The Aisle Seat - Movie Reviews by Mike McGranaghan
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THE AISLE SEAT - by Mike McGranaghan


Top Five

As a stand-up comedian, Chris Rock is brilliant, biting, and powerfully observant. As a film actor, he hasn't been quite as successful. He's done some good work in small roles (New Jack City, Nurse Betty), and as a writer/director, he's made a couple of ambitious – if deeply flawed – pictures (Head of State, I Think I Love My Wife). Mostly, though, he's been stuck in a lot of low-grade garbage that's vastly beneath his singular talent. Think Down to Earth, Bad Company, The Longest Yard, What To Expect When You're Expecting and those awful Grown Ups movies. (Pootie Tang, which is somehow both awful and amazing, belongs in its own class.) That's what makes Top Five so special. This is the movie I've been waiting for Chris Rock to make his entire career. It's his stand-up sensibility, perfectly translated to film.

Rock, who wrote and directed, plays Andre Allen, a down-on-his-luck comedian. Andre once starred in a series of blockbuster movies about a crime-fighting bear, but his career went downhill following some substance abuse and legal problems. He's now engaged to a Real Housewives-esque reality TV star, Erica Long (Gabrielle Union), who is planning an outrageously expensive, broadcast-worthy wedding that he's not totally on board with. Andre is tired of being thrashed by critics and wants to be taken seriously in his career, so he's made an ill-advised “prestige film” that looks to be on its way toward flopping. Things are not so funny in the life of this funny man. That changes when he reluctantly agrees to be interviewed by Chelsea Brown (Rosario Dawson), a reporter from The New York Times. During their daylong trek throughout NYC, where he's on a promotional tour for the film, Chelsea gets Andre to open up about his life and career.

Top Five, like a great Chris Rock stand-up routine, takes on a number of relevant topics, including (but not limited to) relationships, sex, addiction, the pain of having one's work decimated by critics, family bonds, creative atrophy, and the often insulting “opportunities” for African-Americans in the entertainment business. The film has a perspective on all of these things that is sharply funny, yet it never feels like a filmed comedy set. Rock has managed to weave his viewpoints into dialogue and situations that feel natural. Added together, they paint a deeply personal portrait of a comedian, his inspirations, and his troubles.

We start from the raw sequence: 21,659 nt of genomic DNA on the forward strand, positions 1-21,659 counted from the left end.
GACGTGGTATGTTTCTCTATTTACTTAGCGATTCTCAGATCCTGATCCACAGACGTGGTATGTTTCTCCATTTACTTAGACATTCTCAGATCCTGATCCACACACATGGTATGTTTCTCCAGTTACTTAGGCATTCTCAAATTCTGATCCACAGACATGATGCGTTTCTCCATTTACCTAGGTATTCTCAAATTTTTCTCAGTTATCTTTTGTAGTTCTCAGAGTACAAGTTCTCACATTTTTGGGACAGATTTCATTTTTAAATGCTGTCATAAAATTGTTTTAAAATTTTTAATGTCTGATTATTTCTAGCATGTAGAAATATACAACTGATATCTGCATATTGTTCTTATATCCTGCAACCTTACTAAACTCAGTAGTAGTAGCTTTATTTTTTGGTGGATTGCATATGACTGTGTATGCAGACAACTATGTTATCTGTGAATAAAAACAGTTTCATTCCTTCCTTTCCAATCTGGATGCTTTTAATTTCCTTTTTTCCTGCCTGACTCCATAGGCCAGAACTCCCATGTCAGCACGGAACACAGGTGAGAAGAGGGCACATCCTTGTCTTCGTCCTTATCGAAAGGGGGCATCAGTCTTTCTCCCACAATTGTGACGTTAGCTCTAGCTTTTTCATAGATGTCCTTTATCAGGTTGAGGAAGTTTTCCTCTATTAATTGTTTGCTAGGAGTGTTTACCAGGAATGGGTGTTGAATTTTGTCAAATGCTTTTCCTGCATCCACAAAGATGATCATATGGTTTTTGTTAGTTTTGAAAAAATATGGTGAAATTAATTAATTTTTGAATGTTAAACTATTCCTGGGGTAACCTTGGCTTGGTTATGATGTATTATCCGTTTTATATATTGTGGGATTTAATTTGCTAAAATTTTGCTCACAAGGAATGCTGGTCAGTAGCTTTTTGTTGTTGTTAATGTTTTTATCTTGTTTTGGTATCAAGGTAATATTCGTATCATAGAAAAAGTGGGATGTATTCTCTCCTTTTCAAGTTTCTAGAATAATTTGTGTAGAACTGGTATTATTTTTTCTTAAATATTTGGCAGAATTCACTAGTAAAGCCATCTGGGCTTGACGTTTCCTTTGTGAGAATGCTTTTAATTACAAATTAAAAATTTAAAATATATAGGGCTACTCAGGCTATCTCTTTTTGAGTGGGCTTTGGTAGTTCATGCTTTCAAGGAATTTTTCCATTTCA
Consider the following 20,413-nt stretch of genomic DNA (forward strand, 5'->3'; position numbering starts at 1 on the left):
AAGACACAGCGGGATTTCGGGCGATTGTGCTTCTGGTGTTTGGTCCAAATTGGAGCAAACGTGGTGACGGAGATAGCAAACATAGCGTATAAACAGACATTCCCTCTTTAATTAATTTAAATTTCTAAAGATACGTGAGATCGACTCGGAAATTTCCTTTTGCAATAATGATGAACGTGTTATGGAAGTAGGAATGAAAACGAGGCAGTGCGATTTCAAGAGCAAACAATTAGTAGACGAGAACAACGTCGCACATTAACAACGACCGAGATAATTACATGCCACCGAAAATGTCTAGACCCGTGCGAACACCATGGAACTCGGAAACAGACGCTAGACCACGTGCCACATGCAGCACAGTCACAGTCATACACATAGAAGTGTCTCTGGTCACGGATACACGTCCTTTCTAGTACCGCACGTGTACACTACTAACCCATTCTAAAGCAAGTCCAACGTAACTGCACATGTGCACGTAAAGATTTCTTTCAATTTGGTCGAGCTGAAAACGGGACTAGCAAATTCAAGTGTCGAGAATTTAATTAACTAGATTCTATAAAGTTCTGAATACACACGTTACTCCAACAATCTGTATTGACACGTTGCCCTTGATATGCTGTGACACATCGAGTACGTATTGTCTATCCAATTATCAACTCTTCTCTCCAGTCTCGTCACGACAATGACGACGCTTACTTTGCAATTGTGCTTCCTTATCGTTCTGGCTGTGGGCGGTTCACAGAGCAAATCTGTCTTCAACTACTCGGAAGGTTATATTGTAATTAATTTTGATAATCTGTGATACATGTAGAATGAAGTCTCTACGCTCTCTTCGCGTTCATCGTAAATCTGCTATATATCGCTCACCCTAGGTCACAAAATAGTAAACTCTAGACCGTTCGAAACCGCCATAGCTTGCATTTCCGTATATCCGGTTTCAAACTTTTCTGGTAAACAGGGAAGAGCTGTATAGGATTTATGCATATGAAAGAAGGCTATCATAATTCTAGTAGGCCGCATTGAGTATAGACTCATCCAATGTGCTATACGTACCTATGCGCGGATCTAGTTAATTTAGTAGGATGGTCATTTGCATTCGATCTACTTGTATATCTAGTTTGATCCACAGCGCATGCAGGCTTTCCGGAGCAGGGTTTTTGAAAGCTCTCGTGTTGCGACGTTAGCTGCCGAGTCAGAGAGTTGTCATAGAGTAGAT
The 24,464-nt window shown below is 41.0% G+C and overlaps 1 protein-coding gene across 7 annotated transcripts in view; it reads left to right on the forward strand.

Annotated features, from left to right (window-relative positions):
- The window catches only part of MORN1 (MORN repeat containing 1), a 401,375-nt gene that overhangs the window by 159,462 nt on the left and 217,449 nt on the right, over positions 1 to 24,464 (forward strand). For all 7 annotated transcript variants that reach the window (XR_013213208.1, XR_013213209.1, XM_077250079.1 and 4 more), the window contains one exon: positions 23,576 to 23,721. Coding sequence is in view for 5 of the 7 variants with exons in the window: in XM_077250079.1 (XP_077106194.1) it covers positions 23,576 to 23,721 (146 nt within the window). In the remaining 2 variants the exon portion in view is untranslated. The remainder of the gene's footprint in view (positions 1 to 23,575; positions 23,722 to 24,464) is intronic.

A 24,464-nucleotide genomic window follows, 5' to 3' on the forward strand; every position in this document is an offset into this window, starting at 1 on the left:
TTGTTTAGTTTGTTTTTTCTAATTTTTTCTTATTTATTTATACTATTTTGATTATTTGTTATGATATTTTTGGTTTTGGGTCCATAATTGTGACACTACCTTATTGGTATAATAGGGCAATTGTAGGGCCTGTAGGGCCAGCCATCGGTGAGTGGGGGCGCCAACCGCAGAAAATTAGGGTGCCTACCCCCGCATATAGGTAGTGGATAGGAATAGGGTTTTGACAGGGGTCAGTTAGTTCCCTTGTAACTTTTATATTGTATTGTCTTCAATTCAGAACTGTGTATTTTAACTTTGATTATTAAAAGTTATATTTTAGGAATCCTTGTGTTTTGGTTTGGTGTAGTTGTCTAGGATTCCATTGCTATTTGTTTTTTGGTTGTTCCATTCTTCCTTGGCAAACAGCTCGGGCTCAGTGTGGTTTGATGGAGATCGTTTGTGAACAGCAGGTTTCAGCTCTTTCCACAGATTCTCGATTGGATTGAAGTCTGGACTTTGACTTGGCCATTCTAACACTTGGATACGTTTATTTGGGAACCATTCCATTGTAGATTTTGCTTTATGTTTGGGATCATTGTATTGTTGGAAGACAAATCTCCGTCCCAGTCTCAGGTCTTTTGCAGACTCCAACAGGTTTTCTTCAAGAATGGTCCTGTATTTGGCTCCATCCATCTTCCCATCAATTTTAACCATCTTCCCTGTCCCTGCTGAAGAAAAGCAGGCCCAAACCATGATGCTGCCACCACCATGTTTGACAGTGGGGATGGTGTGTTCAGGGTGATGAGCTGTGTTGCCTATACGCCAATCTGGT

Rock seems to have learned a thing or two from his friend Louis C.K. in terms of mining his own life for thinly-veiled fiction. There really isn't any doubt that Top Five is semi-autobiographical. While Rock may not have had these exact things happen to him, he is a stand-up comedian who shined bright on stage, could never quite find his groove onscreen, and is now (apparently) trying to seize control of his career. His comedy has always been best when it's delivering his unfiltered, no holds barred point of view on himself and the world around him. With Top Five, he's finally found a way to make that skill cinematic, and he anchors the often hilarious observations with a performance that is funny and angry in just the right measure. He knows Andre Allen inside and out.

Top Five also features some great star cameos and supporting performances, none better than Cedric the Entertainer playing a sizzurp-guzzling handler from Andre's past. He's only in a few scenes, but he steals every single one of them. Another standout is JB Smoove, as Andre's security guard/assistant with an eye for the ladies and a protective streak for his boss. To portray his family members, Rock has gathered some Saturday Night Live comedians, including Tracy Morgan, Leslie Jones, Michael Che, and Jay Pharaoh. They get a lengthy, but meaningful, scene in which their characters bust each other's chops while picking their favorite rappers of all time. Watching so many funny people come together to play is a real delight.

But really, this is Chris Rock's show, and he develops authentic chemistry with Rosario Dawson (who has her best role in years). Walking and talking, analyzing and assessing, they work the magic that makes Top Five not just one of the year's best comedies, but also a brave and painfully honest look at the ups and downs of a comic genius trying to get his mojo back. I won't tell you what happens to Andre Allen, but Chris Rock has his mojo back with a passion.

( 1/2 out of four)

Top Five is rated R for strong sexual content, nudity, crude humor, language throughout and some drug use. The running time is 1 hour and 41 minutes.

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